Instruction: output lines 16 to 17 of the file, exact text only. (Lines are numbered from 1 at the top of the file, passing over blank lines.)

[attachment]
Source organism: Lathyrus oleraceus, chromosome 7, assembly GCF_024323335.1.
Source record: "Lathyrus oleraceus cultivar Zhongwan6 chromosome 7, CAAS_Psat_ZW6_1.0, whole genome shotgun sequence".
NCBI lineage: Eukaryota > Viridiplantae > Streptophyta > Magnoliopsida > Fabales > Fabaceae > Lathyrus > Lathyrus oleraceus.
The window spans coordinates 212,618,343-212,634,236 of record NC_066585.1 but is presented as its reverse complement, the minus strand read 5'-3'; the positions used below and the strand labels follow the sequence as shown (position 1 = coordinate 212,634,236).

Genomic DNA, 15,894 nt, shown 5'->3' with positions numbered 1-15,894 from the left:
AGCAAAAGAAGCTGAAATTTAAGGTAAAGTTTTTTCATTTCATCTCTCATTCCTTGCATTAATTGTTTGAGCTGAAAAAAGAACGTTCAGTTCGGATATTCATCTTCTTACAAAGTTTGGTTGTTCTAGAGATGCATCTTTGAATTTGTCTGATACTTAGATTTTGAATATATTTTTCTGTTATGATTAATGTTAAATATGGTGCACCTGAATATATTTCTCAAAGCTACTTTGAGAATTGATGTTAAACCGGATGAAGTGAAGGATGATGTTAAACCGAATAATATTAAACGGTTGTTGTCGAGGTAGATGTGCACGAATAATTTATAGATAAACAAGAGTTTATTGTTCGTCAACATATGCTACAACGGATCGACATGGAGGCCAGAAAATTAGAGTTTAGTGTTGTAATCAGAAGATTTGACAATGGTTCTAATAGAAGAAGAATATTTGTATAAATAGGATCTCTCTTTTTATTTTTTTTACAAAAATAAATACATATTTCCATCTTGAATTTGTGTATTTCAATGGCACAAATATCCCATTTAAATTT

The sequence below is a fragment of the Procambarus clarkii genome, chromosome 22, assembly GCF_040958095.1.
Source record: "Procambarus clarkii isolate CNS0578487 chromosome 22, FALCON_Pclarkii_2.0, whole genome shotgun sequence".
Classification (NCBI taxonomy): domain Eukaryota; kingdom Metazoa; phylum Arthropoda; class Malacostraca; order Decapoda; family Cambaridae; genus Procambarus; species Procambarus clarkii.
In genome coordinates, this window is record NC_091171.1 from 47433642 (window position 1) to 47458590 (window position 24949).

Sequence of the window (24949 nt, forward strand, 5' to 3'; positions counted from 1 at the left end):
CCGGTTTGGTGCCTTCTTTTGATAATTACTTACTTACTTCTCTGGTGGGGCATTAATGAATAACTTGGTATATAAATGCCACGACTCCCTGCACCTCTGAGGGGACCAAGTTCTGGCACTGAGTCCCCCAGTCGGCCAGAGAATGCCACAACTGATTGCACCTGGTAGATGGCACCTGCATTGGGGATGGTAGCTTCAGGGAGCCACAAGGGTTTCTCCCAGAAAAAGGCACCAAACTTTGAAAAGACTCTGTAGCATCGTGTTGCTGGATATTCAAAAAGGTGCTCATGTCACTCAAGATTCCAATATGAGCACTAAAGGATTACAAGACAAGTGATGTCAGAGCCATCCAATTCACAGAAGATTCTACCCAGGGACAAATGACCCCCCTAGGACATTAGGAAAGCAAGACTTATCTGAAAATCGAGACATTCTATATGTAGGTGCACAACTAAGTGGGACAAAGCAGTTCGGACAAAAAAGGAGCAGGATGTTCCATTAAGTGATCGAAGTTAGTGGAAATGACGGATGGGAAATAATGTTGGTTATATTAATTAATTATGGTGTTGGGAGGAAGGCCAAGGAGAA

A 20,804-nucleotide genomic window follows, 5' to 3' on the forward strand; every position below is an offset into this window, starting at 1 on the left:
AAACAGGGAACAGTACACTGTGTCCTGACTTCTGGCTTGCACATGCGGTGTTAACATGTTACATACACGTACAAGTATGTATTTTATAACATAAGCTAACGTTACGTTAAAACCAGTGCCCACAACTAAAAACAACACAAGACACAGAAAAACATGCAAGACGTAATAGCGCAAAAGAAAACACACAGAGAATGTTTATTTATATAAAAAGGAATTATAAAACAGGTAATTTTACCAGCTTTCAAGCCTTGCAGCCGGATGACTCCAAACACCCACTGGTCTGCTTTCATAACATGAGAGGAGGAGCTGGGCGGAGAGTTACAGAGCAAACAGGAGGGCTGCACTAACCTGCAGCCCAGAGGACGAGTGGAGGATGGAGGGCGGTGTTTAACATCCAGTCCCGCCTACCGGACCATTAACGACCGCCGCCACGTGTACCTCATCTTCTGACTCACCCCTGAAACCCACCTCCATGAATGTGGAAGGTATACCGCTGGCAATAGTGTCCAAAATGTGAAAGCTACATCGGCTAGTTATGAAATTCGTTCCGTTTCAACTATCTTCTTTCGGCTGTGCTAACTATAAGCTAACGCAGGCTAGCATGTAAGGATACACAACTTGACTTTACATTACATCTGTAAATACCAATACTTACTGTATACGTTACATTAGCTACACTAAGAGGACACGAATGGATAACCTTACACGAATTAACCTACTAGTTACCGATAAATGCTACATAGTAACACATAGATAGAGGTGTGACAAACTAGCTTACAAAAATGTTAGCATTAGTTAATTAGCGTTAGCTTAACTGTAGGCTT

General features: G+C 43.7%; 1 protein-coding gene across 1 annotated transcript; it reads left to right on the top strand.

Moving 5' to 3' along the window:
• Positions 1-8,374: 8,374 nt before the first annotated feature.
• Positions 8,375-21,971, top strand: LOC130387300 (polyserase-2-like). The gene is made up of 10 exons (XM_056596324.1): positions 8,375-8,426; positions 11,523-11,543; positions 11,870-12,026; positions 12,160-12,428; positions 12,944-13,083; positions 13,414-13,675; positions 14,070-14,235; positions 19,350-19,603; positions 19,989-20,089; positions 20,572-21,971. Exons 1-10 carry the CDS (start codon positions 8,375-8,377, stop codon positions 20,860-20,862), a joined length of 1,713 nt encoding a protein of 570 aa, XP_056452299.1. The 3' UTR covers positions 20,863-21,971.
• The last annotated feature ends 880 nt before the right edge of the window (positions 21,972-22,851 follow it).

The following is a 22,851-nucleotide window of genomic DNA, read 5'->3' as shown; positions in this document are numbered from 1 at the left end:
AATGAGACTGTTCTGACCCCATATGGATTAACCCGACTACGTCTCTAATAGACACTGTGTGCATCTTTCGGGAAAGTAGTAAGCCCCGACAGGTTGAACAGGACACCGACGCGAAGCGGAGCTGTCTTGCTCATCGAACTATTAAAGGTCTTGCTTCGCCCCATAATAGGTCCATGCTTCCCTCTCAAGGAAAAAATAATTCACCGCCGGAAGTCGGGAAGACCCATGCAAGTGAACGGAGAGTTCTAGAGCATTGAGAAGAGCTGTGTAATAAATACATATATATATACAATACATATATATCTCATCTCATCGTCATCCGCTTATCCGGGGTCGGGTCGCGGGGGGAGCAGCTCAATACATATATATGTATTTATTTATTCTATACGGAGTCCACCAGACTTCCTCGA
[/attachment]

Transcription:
Moving 5' to 3' along the window:
• Positions 1-8,374: 8,374 nt before the first annotated feature.